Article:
First, the multiple generations of incredibly talented bladers that have cultivated our scene. Dallas (and Texas as a whole) has produced so many names that have garnered attention in the larger blading community, and I think those kinds of examples have done a lot to keep our scene strong. Being able to skate in person with people who’s names you recognize from videos and other media helps foster aspiration.

Second, our philosophy on skating, “Dallitude”. I will elaborate on this further down, because I see a question about it. But to define it succinctly, Dallitude is the standard of execution for our skating. Execute your tricks with style and precision. Who judges whether you’ve achieved this, and holds you accountable? Your friends and the huge archive of clips from Dallas that show you how it’s done. haha

Third, we’re blessed with a ton of free city skateparks.

Lastly, we’ve been able to maintain enough of a population of bladers that there’s always someone to skate with. You know, obviously we had Eisenberg’s as a hub at one time, but we survived its demise as a community. And there are still so many people here who skate from that era. I think Dallas is still seen as a hub for rollerblading talent, and I can only think it’s the core of people still doing it here that keeps it afloat and encourages future generations. I’m trying to remain part of that core for as long as I can.

KL: You have been helping to keep your local scene active by regularly coordinating the Tuesday & Thursday night skate sessions in your area, what made you take the reins and become the informal leader for your area?

WP: If I remember correctly our regular scheduled sessions started with a guy named Richard, who showed up in our scene one day and decided we needed to organize. Haha Like I mentioned before, there were many crews in the metroplex at one time, and we were all kind of splintered and sort of competing against each other. When those crews dwindled down, we were all slowly acquiescing into a larger group, because rollerbladers tend to find and attach to each other.

Through Richard’s wisdom and the use of social media we started to connect everyone with reliable regular sessions. Eventually Richard fell out from the scene, and Jason Reyna took the reins for a bit until it passed to me. I took on the responsibility, because it’s one of the few ways I can repay rollerblading for what it’s done for me. And it’s a way that I can help keep blading alive. I know I’m not the best rollerblader in Dallas. I’m not a pro that will be remembered for generations for their influence on blading. However, I do know how to skate pretty ok. Haha I truly love it, and I want it to live on through future generations.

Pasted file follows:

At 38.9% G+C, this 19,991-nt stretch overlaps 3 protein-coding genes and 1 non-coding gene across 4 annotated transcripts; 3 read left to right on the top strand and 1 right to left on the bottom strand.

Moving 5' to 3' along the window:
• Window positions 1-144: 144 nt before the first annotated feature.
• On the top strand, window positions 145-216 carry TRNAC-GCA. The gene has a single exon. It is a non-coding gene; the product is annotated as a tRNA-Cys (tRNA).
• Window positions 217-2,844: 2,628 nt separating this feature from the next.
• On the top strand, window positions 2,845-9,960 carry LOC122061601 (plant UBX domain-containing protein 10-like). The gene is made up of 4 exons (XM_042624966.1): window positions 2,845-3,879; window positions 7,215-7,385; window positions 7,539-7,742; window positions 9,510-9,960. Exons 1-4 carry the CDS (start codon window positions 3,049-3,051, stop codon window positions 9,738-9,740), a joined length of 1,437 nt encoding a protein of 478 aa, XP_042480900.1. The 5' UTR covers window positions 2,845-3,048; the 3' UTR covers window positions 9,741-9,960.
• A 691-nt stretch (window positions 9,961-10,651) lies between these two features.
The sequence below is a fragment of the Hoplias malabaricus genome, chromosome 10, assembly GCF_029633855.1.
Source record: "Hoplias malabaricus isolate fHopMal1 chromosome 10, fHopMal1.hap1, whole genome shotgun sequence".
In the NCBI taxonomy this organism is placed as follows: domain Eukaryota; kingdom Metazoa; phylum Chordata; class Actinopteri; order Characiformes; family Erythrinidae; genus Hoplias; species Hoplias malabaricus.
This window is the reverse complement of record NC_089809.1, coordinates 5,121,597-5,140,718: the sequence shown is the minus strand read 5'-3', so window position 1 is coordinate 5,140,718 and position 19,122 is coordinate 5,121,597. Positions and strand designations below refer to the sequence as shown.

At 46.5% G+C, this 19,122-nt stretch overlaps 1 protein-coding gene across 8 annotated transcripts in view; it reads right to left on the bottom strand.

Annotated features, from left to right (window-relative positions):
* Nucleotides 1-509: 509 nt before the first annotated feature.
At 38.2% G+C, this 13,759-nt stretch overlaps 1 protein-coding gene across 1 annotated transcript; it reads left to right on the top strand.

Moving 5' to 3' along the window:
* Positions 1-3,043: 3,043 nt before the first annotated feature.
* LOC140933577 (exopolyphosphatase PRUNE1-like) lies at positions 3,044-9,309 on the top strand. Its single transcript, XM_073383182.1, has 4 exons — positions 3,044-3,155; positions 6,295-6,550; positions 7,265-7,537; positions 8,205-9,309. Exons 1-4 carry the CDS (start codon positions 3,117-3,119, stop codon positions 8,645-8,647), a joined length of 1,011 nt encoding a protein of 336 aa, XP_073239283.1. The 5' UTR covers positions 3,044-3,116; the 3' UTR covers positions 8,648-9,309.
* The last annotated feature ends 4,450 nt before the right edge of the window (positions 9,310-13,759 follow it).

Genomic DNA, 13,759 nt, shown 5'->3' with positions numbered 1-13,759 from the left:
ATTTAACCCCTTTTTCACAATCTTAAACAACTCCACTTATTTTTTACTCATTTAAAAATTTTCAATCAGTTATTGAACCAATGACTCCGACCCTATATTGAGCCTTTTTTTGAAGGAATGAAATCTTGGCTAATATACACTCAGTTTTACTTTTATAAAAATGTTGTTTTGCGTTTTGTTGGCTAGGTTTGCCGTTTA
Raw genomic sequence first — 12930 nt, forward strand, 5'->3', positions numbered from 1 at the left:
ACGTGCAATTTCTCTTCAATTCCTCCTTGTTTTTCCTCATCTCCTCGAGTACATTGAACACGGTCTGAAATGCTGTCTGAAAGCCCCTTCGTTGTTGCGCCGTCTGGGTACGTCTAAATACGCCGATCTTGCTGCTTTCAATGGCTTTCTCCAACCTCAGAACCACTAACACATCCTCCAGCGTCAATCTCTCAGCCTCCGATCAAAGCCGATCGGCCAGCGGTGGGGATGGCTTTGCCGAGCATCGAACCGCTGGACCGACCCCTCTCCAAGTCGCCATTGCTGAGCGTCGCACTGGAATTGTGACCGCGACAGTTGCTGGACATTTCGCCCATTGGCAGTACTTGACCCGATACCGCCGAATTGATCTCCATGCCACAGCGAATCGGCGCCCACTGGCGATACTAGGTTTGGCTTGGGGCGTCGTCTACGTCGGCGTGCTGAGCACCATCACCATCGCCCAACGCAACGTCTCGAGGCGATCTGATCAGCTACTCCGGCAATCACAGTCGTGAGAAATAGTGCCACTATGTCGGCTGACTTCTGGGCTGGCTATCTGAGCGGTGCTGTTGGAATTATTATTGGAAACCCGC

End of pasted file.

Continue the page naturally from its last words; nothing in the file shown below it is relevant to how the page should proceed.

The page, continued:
So in my mind, if I can help maintain a consistent and reliable session where everyone is welcome, then I can have made an impact on blading, even if it’s just in our little bubble. Through a consistent schedule and allowing people to engage in decisions, I.e. voting on where to go, we’ve been able to capture and integrate new and old bladers for years now. The attendance for each session ebbs and flows as you’d expect, but every time I see a new face or recognize an old one it warms my heart. It’s a representation of the power of a simple concept: a consistent session people can rely on. I do this and teach anyone who wants help at the sessions. It’s the least I can do for rollerblading to help it stay alive.

KL: Well I know that the skaters in your scene definitely appreciate your hard work in keeping it alive and prosperous. So I have known you for a long time and you are quite a humble and modest individual and the majority of the Dallas skaters are as well, so I wanted to touch on the “Dallitude” mentality and where it came from and why it might be a misleading stereotype.

WP: The way I remember it, the word Dallitude started out kind of as a way for homies from the other Texas cities to tease us. The implication being that we had attitudes and we were elitist about certain aspects of skating. All in good fun, but it stuck because it actually sort of fit. Haha Not necessarily because we had attitudes, but because growing up in Dallas there were definitely “rules” for what good skating looked like. So we adopted Dallitude as a source of pride.